For Heinz, “This is not about notes, aesthetics or styles but rather about the aim and the ability to exchange gestures in a musical space resulting in a collective dance that creates a distributed identity in between the dancers. I see this subliminal identity in the figure of a ropedancer, in perfect yet moving equilibrium. Now, the ensemble has become an important project for me and given the fact that everybody lives close to each other it promises to become a working group.”
Fridolin Blumer says, “The combination of Heinz, Robert and me coming from the jazz tradition together with Reto and Vincent coming from classical new music is very thrilling and special to me. For me, playing music is not about which style you play, but with whom you play. Different combinations of people result in different kinds of music and require a different approach to playing. All the musicians in Ensemble 5 are very good listeners, beyond all their other skills and this may be the main ingredient for our music. It’s very interactive and connected. We don’t plan our pieces or have given structures for them, but we do rehearse. When we do so, we give ourselves a harmonic or rhythmic task, a mood or a form for a piece of music. And we approach those tasks in different ways. The music flows very naturally and out of the moment. It’s like a good conversation.”
Reto Staub emphasizes the freedom of sounds: “When we play with Ensemble 5 I feel a strong sensibility in listening to each other, going together, commenting, answering the trombone, creating together with the drum a shape of sound or a structure of rhythms. It’s making a ballet of rhythms, meeting the bass through playing in the low register with sticks on the strings or playing harmonics or counterpoint. It’s about experiencing the sounds of the piano in plucking strings, damping, scratching, working with different materials in the piano, always trying to go with the musical flow of an improvisation and keeping together a common energy.”
Listening to music as fully formed as that of Ensemble 5 confirms the value of improvisation as a methodology. As I first listened to it, I was reminded of the orchestral breadth of Collective 4tet, the way that group sounded like a cohesive expression rather than a group of individuals. Part of Collective 4tet’s identity was forged in its original instrumentation with trombone, piano, bass and drums, with the group avoiding much of the rhetoric of free jazz, most specifically the rhetoric of saxophones. Part of what makes the arrival of Vincent Daoud in Ensemble 5’s midst so fortuitous is the immediacy of his approach. His gestures are directly involved in the collective expression, the idea of genuinely instant group composition. If Collective 4tet were masters of long-form improvisation, then Ensemble 5 show distinguishes itself in the brevity of some of the pieces, works that are individually distinguished, whether it’s by playfulness, evanescence, or agitation.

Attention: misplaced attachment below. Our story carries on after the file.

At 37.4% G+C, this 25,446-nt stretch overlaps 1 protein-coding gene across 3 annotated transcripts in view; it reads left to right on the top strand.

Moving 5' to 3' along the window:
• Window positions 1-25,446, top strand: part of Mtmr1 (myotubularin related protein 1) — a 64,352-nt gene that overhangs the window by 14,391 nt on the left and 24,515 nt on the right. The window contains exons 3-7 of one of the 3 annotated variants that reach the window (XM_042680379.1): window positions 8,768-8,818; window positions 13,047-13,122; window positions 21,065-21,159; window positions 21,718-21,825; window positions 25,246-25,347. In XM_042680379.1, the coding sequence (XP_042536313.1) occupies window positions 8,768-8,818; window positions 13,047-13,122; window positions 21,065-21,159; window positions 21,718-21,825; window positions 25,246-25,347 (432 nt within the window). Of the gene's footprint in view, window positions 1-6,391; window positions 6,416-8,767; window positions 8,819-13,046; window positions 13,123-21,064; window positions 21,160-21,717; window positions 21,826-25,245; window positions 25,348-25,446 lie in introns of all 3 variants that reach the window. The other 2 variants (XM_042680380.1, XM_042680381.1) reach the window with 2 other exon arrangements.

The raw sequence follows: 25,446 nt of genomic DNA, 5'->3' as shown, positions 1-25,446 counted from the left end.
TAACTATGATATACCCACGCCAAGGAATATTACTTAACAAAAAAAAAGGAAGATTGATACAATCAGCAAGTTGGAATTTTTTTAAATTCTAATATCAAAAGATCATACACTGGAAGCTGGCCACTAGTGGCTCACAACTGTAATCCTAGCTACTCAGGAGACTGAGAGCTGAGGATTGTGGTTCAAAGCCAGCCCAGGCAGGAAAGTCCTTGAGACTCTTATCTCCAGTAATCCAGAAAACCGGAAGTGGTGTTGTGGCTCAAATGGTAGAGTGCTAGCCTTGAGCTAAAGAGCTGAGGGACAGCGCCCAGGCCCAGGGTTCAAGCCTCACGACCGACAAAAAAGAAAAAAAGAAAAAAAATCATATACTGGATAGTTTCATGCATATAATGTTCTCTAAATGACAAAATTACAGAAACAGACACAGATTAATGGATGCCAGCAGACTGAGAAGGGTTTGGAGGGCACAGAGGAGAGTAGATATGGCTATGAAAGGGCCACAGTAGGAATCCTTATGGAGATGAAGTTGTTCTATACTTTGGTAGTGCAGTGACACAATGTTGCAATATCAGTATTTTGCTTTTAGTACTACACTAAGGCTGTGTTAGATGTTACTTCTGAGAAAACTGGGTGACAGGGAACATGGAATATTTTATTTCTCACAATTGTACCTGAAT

One of the great qualities of improvised music is the way it both includes and transcends the past. Heinz is able to feel both the Collective 4tet and Ensemble 5 itself in the music of the new group: “At the beginning I was even surprised that the language of the Collective 4tet somehow had crept into the new group without any preconceptions. At the same time the project constitutes the start of something entirely new because each of the band members possesses a profiled individuality and a strong voice of his own.”
What ultimately stands out about Ensemble 5 isn’t the range of age or genre orientation in the band. As Heinz remarks, “Our music is not just a matter of combining different elements. It’s a synthesis which is based on close listening and--equally important--the ability of all musicians to contribute to the creation of a coherent musical space. We are not trying to define a new style on purpose but given the fact that we are able to speak a common language the music speaks for itself and may result in a new style. The younger musicians bring in a different vibe than the old masters.”